Millions of children with special needs across the U.S. may be going without services due to school closures and limits on face-to-face health care services. With the dramatic rise in the need for teletherapy and remote learning due to COVID-19, along with the recent CARES federal stimulus package to ease the burden on schools and service providers across the country, a new set of training and certification programs for these professionals was recently announced.
While the technology to implement teletherapy and telehealth has been in place for quite some time, research shows that less than 5 percent of therapists and special educators have been properly trained on how to deliver services virtually. In addition, there is a wide variance in the way it is practiced by therapists and providers when working with individuals on different platforms. The result is children all over the country are without the necessary services required to help them with the challenges presented by autism and other cognitive and learning disorders.
Telepractice can be effective and improve efficiency and accessibility of services to individuals who might not otherwise have services from a qualified provider. Now more than ever, we need access to education and training in telehealth to ensure that the quality of the services delivered via telepractice is consistent with the quality of services delivered face to face,” said Dr. Pam Rollins, a speech language pathologist and professor at University of Texas-Dallas.
There is now training and certification specifically for telepractice offered by the International Board of Credentialing and Continuing Education Standards (IBCCES) to empower professionals when working on these platforms to deliver much-needed services and therapies while maintaining compliance with federal and state regulations on special education requirements and teletherapy best practices.
“Access to health care and special educational services must be a priority for all of us. We are excited to offer therapists and special educators all over the globe the training and certification they need to effectively deliver high-quality services in a virtual format,” said Myron Pincomb, board chairman of IBCCES.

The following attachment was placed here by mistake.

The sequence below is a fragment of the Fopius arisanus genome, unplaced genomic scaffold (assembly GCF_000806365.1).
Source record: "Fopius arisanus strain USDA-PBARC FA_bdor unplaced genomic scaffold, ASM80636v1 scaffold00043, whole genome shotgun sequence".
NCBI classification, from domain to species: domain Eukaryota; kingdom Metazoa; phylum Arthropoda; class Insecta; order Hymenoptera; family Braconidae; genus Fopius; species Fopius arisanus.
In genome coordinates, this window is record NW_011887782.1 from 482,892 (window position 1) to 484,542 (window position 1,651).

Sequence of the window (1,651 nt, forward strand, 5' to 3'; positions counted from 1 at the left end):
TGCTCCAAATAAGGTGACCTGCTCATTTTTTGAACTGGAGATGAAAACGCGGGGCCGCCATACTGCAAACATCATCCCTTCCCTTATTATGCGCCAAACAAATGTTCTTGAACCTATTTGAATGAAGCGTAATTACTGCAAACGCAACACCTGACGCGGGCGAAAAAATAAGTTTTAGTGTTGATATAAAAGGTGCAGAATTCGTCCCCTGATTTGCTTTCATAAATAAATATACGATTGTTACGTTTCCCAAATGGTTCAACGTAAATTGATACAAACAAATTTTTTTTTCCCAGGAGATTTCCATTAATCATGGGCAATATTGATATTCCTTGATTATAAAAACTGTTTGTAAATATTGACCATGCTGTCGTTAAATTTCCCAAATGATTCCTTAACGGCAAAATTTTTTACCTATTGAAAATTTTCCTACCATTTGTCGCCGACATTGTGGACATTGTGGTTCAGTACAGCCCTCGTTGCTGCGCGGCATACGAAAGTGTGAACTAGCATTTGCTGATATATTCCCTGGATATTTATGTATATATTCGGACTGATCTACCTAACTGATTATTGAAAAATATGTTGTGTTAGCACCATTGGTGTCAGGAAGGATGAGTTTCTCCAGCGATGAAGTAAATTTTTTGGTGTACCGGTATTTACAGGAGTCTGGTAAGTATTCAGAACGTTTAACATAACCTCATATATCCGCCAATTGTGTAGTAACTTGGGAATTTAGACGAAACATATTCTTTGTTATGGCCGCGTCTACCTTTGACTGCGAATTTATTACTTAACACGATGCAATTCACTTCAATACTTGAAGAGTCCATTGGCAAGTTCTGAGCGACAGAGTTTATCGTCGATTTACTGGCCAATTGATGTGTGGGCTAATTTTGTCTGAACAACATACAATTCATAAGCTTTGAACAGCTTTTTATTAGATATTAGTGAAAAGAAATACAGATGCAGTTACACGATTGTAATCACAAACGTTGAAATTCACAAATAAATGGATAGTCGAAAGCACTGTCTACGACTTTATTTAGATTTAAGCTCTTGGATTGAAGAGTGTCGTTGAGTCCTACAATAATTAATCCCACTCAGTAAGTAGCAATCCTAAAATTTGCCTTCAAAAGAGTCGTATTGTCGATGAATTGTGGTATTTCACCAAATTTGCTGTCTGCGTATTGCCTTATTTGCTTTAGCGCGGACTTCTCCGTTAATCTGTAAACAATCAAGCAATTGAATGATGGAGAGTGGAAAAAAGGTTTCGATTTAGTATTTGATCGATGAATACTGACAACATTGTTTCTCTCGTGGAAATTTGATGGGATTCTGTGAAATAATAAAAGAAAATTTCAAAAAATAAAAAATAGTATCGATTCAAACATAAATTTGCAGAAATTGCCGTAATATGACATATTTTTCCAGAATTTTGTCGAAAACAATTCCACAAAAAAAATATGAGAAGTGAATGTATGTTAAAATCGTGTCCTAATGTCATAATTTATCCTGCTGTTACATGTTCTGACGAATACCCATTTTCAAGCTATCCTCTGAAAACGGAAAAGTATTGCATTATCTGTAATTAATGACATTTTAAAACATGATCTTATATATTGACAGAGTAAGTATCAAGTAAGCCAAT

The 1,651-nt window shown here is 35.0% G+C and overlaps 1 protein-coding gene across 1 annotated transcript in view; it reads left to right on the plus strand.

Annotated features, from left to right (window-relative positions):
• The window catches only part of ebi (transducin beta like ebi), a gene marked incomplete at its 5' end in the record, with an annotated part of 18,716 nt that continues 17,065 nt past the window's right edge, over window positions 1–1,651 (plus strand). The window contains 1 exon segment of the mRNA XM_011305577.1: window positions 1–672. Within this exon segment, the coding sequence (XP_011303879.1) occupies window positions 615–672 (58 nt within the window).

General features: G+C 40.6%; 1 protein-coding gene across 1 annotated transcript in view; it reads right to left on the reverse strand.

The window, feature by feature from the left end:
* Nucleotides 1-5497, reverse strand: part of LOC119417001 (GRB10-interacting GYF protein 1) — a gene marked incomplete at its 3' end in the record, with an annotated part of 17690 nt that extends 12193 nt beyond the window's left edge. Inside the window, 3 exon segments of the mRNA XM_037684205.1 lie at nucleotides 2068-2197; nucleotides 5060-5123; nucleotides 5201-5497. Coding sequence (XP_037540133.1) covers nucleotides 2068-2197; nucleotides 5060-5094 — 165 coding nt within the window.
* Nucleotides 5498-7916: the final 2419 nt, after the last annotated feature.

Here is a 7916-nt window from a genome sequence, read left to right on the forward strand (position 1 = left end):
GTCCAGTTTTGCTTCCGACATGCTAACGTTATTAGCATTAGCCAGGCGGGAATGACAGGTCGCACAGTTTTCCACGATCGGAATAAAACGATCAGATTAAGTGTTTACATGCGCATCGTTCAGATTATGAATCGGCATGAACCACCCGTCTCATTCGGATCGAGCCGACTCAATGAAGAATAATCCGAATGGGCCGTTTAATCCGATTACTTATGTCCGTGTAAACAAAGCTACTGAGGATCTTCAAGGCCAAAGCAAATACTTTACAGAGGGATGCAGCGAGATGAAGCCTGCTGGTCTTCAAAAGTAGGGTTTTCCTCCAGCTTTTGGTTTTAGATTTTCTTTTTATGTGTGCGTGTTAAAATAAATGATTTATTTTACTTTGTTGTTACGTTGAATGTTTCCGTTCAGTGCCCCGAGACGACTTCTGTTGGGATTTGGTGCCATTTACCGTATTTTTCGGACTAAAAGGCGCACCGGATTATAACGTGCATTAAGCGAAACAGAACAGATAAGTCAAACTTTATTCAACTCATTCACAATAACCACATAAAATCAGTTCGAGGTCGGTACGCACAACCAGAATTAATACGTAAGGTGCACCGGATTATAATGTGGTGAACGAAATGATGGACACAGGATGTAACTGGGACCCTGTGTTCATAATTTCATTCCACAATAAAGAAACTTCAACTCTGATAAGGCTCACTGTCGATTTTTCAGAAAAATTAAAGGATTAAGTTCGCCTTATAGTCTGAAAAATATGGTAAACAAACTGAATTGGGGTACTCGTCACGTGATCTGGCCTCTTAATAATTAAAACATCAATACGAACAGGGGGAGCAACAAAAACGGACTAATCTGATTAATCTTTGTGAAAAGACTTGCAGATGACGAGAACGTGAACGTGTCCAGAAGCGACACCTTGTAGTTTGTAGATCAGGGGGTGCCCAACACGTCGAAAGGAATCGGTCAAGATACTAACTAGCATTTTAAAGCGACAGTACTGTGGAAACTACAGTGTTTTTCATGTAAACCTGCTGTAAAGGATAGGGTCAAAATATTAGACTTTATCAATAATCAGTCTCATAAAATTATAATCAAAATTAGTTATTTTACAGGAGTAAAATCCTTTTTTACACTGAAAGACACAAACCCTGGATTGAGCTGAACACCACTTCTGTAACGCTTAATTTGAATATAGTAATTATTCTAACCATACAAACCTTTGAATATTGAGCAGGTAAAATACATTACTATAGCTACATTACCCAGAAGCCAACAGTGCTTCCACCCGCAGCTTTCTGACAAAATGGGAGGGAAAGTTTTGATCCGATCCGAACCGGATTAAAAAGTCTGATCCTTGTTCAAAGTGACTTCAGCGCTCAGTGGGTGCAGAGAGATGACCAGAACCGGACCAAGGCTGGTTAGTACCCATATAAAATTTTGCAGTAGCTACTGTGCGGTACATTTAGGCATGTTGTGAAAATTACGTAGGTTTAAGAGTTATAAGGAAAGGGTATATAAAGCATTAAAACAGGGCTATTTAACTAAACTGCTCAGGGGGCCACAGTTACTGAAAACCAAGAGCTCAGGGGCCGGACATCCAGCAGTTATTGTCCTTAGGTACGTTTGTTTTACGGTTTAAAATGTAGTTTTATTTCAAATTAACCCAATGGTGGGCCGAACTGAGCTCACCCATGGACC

Since 2001, IBCCES has created industry standards for professionals who work with students with autism and other cognitive disorders. IBCCES worked with industry leaders to create the global standard for telepractice that will enable better therapeutic results and learning gains for individuals with special needs who receive services via teletherapy. The certification programs meet federal guidelines for CARES stimulus funding as well as Title I, Title II and IDEA sources.
The IBCCES certification programs, titled the Board Certified Telepractice Specialist and Certified Telepractice Facilitator, cover topics such as licensing, compliance, technology, assessment, facilitation, special education, scheduling, as well as other key areas of competency.
“The current pandemic highlights the need for professionals to be able to provide quality services in a virtual setting. Students may need virtual services for a variety of reasons, not just due to the current state of affairs. Virtual services allow a continuity of services and continued growth of the student, when face-to-face meetings are not available, regardless of the reason,” said Brandy Killian, a licensed school psychologist for a school district in Florida.
For more information, visit https://ibcces.org.